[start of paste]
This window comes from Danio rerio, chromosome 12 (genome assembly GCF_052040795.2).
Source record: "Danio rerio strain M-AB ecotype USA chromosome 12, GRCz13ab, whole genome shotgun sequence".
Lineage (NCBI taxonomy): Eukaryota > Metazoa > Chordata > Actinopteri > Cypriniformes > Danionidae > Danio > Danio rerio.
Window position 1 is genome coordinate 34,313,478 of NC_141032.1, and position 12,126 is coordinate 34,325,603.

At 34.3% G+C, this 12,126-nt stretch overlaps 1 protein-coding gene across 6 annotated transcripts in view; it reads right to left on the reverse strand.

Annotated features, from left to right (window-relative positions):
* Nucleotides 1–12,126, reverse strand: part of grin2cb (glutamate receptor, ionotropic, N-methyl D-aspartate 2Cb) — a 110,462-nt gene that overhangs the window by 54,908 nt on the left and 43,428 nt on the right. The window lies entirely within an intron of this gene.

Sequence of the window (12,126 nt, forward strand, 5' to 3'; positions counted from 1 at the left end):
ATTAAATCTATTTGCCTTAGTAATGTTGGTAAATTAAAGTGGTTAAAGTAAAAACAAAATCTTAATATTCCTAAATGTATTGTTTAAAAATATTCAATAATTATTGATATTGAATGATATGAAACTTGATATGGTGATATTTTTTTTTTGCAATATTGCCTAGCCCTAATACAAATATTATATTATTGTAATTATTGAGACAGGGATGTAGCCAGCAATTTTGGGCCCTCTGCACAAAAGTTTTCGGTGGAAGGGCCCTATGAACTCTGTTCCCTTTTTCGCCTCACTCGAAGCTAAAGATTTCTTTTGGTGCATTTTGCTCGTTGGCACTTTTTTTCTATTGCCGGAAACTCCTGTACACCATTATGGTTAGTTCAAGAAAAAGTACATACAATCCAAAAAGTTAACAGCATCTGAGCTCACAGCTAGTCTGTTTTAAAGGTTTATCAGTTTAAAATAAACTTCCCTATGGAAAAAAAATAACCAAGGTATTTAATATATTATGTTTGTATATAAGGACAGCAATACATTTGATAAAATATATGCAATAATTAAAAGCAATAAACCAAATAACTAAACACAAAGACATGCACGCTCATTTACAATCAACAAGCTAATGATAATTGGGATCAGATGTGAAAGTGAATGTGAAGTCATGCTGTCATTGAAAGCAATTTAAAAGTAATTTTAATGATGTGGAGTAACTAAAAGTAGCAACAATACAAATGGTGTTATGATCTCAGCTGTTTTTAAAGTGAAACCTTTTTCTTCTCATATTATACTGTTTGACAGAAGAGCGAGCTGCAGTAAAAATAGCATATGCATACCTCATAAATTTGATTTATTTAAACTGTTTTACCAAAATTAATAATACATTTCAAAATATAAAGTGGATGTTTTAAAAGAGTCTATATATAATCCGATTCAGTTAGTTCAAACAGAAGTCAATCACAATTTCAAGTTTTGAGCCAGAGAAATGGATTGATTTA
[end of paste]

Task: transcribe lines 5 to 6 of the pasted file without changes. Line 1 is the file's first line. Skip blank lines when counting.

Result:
At 34.3% G+C, this 12,126-nt stretch overlaps 1 protein-coding gene across 6 annotated transcripts in view; it reads right to left on the reverse strand.

Annotated features, from left to right (window-relative positions):